Topic 4 – Give me back my pictures!

In one of my previous blog posts, I have mentioned ‘Catfish’ and how this was one of the many negatives of having multiple online identities. For those who perhaps did not see this post, the video below is a quick overview of ‘Catfish’.

I think it is fair to say that ‘catfishing’ is an increasingly common issue occurring online. However, the view which is most commonly portrayed is that of the person who has been ‘catfished’. But, what is it really like for the people whose identity is being stolen?

Can you imagine if someone took everything you posted online, whether it be pictures of you, your family and friends and passed it off as their own? Well, for Ruth Palmer this was a very real problem. Furthermore, if taking someones pictures isn’t bad enough imagine how she felt when someone literally re-wrote her life for everyone to see and portrayed her as a completely different person. I personally cannot think of anything worse. Kelly McCarthy and Jon Will Chambers are also examples of people who have had their pictures taken and used to seek out online relationships. I have previously mentioned that I am currently looking for a placement this year and Jobvite’s statistics show that recruiters use social media to check out applicants before offering them a position. If someone was to take my pictures and use them for this purpose, it could potentially jeopardise my chance of securing a placement, especially if the life they were creating was deemed unprofessional.

However, people’s photos can also be taken for different purposes e.g. artist Richard prince made a hefty amount of money ($90,000 per picture) from taking people’s Instagram pictures without asking and blowing the pictures up to put in an exhibition. There are many stories of people taking credit for photographs that don’t belong to them and trying to pass them off as their own, but before reading the article on Richard prince I had never heard of someone taking people’s Instagram photos to display as an art piece.

Both taking someone’s personal pictures to pretend to be someone else and using other people’s photos in order to make money are questionable. Below I have made a mind map to summarise ethics in regards to this topic.


Is it so wrong to take someone else’s pictures and pass them off as your own? The simple answer to this is YES, it is completely unethical to take someones pictures and pass them off as your own. Whether it be pictures of the person, their friends or even an artistic picture they have taken themselves, they belong to that person and should not be used without permission or recognition.


Battersby, M. (2015) Stolen Instagram photo sells for $90, 000. Available at: (Accessed: 22 November 2016).
Chambers, J.W. (2016) Experience: My face was stolen online. Available at: (Accessed: 23 November 2016).
Jobvite (2014) Social recruiting survey. Available at: (Accessed: 23 November 2016).
Kleinman, Z. (2015) Who’s that girl? The curious case of Leah Palmer. Available at: (Accessed: 21 November 2016).
McCarthy, K. (2014) Someone used my photo to create A fake tinder account, and it could happen to you. Available at: (Accessed: 21 November 2016).
Rogers, K. (2013) Instagram users begin fightback against stolen photos. Available at: (Accessed: 23 November 2016).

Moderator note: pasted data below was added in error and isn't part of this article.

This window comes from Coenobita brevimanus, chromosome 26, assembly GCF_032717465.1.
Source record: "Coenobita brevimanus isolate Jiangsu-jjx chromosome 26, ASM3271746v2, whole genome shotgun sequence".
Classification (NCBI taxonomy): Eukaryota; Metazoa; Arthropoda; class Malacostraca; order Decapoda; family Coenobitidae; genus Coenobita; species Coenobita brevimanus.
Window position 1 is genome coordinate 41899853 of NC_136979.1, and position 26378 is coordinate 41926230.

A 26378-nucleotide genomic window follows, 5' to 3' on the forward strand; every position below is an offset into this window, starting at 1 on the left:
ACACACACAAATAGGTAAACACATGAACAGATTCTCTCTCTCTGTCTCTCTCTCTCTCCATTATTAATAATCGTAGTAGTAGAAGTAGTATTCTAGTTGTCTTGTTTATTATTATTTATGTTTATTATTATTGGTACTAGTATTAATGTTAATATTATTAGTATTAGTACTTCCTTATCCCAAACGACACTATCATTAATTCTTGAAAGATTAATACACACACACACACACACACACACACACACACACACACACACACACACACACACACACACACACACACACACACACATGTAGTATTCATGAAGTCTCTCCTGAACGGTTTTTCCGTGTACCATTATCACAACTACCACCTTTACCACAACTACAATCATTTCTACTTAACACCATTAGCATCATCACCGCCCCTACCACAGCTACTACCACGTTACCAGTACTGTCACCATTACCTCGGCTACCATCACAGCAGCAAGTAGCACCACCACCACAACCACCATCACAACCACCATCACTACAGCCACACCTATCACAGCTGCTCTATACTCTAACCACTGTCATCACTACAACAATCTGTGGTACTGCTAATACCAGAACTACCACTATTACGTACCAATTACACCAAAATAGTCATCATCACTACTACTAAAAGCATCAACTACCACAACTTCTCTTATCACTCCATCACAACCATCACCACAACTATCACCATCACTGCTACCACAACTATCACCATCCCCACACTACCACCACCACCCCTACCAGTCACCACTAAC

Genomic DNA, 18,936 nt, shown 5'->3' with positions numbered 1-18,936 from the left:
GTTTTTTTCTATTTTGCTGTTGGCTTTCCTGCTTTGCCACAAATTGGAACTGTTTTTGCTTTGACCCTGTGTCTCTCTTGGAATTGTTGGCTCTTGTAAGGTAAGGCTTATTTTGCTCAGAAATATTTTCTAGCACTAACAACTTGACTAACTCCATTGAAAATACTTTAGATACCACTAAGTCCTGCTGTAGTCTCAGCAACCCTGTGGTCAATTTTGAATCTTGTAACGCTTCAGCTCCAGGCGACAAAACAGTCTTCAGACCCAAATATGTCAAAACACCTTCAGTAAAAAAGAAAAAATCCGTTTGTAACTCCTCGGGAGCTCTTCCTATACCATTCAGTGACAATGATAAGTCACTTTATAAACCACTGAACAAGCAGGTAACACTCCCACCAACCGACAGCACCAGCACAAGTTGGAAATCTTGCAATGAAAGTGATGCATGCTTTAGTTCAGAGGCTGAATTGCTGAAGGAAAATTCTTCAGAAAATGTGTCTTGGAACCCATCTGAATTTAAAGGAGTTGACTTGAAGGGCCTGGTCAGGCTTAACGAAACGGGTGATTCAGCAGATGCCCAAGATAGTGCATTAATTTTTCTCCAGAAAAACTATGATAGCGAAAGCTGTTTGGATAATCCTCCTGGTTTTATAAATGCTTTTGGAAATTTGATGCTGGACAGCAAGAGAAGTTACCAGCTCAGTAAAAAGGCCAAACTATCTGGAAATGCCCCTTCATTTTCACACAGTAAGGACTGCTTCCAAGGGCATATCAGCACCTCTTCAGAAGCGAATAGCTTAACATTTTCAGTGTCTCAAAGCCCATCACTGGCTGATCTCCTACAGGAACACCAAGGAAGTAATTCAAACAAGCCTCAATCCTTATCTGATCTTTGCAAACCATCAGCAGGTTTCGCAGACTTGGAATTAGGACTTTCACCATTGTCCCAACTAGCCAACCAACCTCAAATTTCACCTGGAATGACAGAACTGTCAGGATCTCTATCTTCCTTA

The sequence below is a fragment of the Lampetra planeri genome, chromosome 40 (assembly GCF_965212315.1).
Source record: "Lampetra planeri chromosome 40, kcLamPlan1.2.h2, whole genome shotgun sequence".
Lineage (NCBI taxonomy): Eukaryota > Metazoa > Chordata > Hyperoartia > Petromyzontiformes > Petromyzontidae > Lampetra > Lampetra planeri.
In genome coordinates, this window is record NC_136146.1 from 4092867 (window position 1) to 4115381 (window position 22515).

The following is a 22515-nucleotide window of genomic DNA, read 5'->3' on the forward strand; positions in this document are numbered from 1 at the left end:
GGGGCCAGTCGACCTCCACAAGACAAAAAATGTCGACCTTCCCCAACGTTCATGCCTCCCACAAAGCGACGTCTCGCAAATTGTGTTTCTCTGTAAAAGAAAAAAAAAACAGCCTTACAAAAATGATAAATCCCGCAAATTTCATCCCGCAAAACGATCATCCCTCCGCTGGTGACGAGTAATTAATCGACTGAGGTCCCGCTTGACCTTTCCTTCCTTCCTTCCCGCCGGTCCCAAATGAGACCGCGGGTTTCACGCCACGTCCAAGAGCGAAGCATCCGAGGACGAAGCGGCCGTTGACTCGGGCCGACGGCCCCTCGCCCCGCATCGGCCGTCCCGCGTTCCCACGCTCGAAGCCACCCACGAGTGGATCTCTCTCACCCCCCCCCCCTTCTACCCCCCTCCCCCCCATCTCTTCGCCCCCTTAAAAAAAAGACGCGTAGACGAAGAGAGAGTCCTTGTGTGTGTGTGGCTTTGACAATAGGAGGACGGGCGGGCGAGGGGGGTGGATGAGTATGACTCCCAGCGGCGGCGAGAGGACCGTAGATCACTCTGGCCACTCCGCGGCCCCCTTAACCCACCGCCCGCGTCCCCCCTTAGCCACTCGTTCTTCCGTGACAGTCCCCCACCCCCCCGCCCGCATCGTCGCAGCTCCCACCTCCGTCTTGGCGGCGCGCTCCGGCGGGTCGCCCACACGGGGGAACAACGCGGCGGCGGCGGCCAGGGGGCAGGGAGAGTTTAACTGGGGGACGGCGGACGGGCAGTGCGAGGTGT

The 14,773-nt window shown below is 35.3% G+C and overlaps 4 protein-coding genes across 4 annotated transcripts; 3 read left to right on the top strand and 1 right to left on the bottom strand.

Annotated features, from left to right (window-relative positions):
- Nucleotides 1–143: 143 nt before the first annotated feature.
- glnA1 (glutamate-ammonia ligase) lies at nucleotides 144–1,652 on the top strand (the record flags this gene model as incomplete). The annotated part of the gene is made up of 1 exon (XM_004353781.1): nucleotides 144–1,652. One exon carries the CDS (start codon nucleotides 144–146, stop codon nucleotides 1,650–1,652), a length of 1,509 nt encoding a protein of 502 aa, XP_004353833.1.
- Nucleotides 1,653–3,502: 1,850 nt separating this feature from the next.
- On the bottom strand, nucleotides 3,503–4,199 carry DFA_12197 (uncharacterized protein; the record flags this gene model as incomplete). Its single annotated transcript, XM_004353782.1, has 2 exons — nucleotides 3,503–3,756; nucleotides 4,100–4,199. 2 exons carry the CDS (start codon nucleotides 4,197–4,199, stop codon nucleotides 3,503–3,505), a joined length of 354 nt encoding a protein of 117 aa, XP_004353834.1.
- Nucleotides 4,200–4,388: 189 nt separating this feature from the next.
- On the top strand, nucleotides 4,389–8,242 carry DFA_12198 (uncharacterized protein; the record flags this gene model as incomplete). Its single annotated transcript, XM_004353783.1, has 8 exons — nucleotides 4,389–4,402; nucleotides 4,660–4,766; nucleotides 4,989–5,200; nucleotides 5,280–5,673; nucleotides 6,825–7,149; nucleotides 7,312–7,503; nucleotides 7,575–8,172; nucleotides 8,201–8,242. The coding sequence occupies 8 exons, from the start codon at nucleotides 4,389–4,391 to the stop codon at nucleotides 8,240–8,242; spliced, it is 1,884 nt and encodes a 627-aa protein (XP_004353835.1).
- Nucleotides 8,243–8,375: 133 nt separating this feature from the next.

The List Show TV (2013) What’s trending: What is ‘catfishing’ and is it here to stay? Available at: (Accessed: 22 November 2016).
Sources used for mind map
BBC (2009) Ethics – introduction to ethics: Ethics: A general introduction. Available at: (Accessed: 23 November 2016).
Jason, Steffan, Sarah and Garrett (no date) Identity Theft Awareness – Ethical issues. Available at: (Accessed: 21 November 2016).
Oxford Dictionaries (no date) Ethics. Available at: (Accessed: 23 November 2016).
Santa Clara (2016) What is ethics? Available at: (Accessed: 23 November 2016).
Featured Image created on: Wordl

4 thoughts on “Topic 4 – Give me back my pictures!

  1. Hi Allie,

    I found the topic you chose extremely interesting and personal to me, as someone has used my photos to catfish another and I only found this out as the victim went through a lot of trouble to contact me. It was a traumatic experience that makes you question your online safety. I too make the point that if your identity is stolen they have the power to ruin your identity, and as we all know it takes ages to build a reputation and moments to ruin one. Do you suggest any ways to prevent this?

    I like your use of media, you save a lot of words with your mind map and video. Your passion for your distaste for stealing someone’s pictures really comes through your writing, and I completely agree; it is sad the internet has brought upon so many new issues for society.



    • Hi Tiffany,

      I’m sorry to hear someone has used you photos to catfish someone else!

      In terms of preventing your online reputation from being damaged I would have to say keeping privacy settings across all social media strict (unless it is something you want people to see). I would also suggest that you only add people you know and be careful what you say online. Other than that I am not really sure what to suggest as it is not something I have had to personally deal with and am not quite sure what I would do in that situation! But, I do know I wouldn’t be very happy about it.



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